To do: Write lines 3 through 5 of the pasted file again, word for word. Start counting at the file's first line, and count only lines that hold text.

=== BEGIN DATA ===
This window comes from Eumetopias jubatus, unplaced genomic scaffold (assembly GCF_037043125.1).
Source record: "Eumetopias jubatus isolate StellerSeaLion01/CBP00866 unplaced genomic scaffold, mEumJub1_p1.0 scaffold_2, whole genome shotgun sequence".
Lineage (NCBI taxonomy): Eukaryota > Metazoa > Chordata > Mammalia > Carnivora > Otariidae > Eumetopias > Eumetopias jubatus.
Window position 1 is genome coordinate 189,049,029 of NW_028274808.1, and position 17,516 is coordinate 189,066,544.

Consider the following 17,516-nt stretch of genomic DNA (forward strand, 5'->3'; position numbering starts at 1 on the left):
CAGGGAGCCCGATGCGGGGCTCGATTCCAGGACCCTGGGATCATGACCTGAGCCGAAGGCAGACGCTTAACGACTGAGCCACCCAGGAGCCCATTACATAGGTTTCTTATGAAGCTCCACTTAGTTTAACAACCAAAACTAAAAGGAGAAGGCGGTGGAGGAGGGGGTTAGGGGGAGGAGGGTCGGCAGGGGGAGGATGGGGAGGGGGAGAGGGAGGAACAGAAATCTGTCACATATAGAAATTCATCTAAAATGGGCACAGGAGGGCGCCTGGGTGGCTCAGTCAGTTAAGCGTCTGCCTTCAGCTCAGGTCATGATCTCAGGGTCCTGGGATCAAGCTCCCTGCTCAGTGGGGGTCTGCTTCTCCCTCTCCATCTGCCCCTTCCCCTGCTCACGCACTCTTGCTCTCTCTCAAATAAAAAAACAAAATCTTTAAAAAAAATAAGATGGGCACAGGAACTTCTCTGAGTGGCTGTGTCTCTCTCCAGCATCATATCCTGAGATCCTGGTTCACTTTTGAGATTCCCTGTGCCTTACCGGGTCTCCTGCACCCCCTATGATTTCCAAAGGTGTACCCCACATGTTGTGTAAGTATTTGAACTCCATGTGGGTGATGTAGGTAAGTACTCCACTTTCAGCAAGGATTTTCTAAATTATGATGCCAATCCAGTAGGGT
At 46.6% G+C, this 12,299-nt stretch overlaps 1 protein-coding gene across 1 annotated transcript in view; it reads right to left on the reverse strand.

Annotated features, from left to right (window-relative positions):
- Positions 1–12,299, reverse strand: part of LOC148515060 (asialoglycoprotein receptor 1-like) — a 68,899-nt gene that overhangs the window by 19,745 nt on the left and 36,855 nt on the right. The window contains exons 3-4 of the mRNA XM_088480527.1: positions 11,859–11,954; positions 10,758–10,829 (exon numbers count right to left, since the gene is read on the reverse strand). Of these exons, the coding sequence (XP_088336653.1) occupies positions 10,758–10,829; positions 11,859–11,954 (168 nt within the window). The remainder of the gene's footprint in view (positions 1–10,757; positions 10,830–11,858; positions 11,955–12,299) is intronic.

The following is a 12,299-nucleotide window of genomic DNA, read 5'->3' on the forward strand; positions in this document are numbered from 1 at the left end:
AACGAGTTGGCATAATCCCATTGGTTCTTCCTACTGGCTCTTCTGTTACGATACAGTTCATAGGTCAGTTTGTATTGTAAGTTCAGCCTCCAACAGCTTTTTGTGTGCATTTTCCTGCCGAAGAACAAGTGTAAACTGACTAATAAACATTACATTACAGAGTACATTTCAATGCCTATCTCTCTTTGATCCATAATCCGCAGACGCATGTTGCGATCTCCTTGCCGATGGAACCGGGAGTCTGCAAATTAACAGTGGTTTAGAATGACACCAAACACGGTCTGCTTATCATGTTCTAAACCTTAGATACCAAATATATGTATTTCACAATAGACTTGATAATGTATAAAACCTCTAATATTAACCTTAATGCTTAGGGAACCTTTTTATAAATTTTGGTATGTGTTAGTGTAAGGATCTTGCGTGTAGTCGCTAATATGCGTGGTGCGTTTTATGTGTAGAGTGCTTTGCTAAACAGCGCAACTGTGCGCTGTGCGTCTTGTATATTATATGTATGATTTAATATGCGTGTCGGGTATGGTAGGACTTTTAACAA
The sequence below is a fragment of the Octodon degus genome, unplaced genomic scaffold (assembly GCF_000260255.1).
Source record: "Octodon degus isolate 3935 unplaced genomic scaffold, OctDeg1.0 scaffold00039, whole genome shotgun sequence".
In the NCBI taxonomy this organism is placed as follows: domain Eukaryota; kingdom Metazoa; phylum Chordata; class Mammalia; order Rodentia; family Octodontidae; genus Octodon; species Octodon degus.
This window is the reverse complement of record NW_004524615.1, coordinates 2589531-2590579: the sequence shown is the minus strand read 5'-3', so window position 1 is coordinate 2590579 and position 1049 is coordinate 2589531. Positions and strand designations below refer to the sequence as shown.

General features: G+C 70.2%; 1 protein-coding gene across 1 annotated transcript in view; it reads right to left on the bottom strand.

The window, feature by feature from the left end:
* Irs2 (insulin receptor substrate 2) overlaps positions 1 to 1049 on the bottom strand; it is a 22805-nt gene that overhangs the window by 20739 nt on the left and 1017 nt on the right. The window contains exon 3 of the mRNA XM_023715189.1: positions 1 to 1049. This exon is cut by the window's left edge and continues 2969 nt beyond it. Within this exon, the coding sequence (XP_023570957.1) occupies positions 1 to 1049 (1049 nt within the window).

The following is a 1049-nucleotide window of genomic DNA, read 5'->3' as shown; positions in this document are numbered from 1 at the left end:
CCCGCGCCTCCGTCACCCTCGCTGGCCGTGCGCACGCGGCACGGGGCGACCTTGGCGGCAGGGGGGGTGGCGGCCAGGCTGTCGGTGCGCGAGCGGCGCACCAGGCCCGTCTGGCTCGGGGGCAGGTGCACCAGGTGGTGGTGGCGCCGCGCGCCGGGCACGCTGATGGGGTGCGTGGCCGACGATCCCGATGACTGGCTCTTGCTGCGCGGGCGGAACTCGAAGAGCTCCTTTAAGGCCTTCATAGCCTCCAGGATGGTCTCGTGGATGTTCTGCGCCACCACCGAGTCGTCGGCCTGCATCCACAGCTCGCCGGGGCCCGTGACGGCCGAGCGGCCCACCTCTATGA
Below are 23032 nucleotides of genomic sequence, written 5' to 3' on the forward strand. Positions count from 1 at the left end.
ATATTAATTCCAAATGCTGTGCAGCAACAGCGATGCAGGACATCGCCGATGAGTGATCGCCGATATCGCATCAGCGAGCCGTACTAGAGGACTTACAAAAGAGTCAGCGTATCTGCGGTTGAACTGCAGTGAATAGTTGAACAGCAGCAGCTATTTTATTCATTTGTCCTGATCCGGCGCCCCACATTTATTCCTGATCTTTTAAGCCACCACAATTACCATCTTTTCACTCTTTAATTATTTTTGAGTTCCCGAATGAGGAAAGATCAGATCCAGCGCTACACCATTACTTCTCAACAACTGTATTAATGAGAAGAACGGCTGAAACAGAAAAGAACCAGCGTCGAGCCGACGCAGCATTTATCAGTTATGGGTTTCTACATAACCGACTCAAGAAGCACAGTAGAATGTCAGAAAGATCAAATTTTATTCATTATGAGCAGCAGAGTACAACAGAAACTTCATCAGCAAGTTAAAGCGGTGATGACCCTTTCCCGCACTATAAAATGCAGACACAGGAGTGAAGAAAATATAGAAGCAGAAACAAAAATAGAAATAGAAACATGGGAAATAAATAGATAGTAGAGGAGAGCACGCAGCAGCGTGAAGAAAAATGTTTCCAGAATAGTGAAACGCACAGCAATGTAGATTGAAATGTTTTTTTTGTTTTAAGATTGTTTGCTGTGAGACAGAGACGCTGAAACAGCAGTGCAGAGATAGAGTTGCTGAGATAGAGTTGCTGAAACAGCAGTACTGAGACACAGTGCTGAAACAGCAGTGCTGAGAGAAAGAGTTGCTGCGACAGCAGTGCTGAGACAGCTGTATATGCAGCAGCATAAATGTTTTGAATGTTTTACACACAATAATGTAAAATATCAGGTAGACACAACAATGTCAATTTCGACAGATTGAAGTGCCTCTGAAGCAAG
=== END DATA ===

Lineage (NCBI taxonomy): Eukaryota > Metazoa > Chordata > Mammalia > Carnivora > Otariidae > Eumetopias > Eumetopias jubatus.
Window position 1 is genome coordinate 189,049,029 of NW_028274808.1, and position 17,516 is coordinate 189,066,544.

Consider the following 17,516-nt stretch of genomic DNA (forward strand, 5'->3'; position numbering starts at 1 on the left):